“I quit the book many, many times, but I always picked it back up because I didn’t have anything else to get me through the day. I was severely depressed because of matters unrelated to the book, which affected my motivation, but then again, I often got depressed because of the book, too. The toughest aspect of the project always changed depending on what I was doing. I thought that the writing would be easier than the research. But then when I started to write it, I thought that the editing would be the hardest. Once I finished writing and editing the book, I thought that finding a publisher would be easier. It was not,” Jonathan remarked.

After a decade of chronicling the UWF in some form or fashion, Plombon’s in-depth look at Herb Abrams was published in late-2021, achieving notoriety on Amazon’s list of pro wrestling publications. Years of writing, hundreds of hours of interviews, and the stress of such a daunting project led to the most thorough write-up about the Universal Wrestling Federation that is available to the public.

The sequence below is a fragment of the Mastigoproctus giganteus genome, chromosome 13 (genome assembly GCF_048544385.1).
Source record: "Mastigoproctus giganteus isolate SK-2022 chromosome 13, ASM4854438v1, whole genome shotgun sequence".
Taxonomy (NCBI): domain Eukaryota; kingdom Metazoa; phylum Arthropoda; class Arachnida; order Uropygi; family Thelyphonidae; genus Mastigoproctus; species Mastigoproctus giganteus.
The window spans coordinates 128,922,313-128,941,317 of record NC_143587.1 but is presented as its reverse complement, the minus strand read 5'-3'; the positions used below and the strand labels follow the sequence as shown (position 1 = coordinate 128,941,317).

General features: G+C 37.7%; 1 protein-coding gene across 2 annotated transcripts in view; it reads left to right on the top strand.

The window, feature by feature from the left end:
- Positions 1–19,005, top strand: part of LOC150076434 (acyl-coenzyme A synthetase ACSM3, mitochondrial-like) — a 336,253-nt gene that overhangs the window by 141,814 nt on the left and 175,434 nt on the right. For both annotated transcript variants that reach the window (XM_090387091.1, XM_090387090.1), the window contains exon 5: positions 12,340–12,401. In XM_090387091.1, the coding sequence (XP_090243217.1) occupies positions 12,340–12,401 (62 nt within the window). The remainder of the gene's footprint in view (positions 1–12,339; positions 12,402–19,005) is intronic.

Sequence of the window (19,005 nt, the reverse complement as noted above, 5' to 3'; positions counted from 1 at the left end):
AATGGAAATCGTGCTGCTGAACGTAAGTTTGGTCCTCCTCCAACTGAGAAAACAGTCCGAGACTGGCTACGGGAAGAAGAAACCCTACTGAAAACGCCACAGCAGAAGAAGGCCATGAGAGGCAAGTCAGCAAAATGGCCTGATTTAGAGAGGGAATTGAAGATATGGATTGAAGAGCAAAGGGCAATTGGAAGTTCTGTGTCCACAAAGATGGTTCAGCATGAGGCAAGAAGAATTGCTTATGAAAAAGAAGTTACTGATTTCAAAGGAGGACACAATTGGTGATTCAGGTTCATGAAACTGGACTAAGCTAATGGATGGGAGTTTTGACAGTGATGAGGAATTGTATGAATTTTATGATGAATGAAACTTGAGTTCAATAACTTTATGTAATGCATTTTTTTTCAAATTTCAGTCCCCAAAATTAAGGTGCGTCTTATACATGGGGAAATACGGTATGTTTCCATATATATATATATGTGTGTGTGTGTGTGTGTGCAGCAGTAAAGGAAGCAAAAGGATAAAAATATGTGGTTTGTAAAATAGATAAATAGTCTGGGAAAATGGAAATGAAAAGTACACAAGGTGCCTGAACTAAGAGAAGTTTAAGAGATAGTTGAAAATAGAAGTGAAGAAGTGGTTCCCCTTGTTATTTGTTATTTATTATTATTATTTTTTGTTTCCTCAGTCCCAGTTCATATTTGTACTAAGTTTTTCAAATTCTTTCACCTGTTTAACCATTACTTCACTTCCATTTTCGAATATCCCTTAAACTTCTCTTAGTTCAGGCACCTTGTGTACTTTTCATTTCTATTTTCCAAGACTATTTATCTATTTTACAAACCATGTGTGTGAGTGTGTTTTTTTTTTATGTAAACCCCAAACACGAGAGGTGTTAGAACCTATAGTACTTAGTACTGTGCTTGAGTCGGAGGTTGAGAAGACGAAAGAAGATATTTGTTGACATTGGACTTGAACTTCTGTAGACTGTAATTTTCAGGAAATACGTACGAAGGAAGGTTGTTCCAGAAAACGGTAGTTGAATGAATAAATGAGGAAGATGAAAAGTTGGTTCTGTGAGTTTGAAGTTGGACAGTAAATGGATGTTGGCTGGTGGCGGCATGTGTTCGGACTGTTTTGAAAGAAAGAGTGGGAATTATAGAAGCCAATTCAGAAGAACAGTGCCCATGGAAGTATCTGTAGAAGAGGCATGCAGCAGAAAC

“Now that it’s finished, it’s the regrets that are the hardest part. I honestly wish I would have sought out more of his family members. I wanted to, but I thought that they didn’t want to be bothered. I found out later that many of them didn’t know that the book was being written. The most rewarding aspect of the book is knowing that I put something out there that had never been done before. Some of these stories haven’t been shared with the public. These are the parts of his life that no one else ever bothered to look in to. I think that it reveals that Abrams wasn’t the conman whom people describe him as being. He cared about the wrestling and he cared about the relationships with the wrestlers, Plombon said.

Many pundits have already considered “”Tortured Ambition:The Story of Herb Abrams and the UWF” the definitive publication for not only its attention to detail as a synopsis of the UWF, but also a biography of Herb Abrams.

“Abrams wasn’t one-sided. He had a lot going on,” Plombon concluded.

If you would like to purchase the book you can find it on Amazon

What do you think? Comment below with your thoughts, opinions, feedback and anything else that was raised.

Until next week
-Jim LaMotta

E mail | You can follow me on Twitter @jimlamotta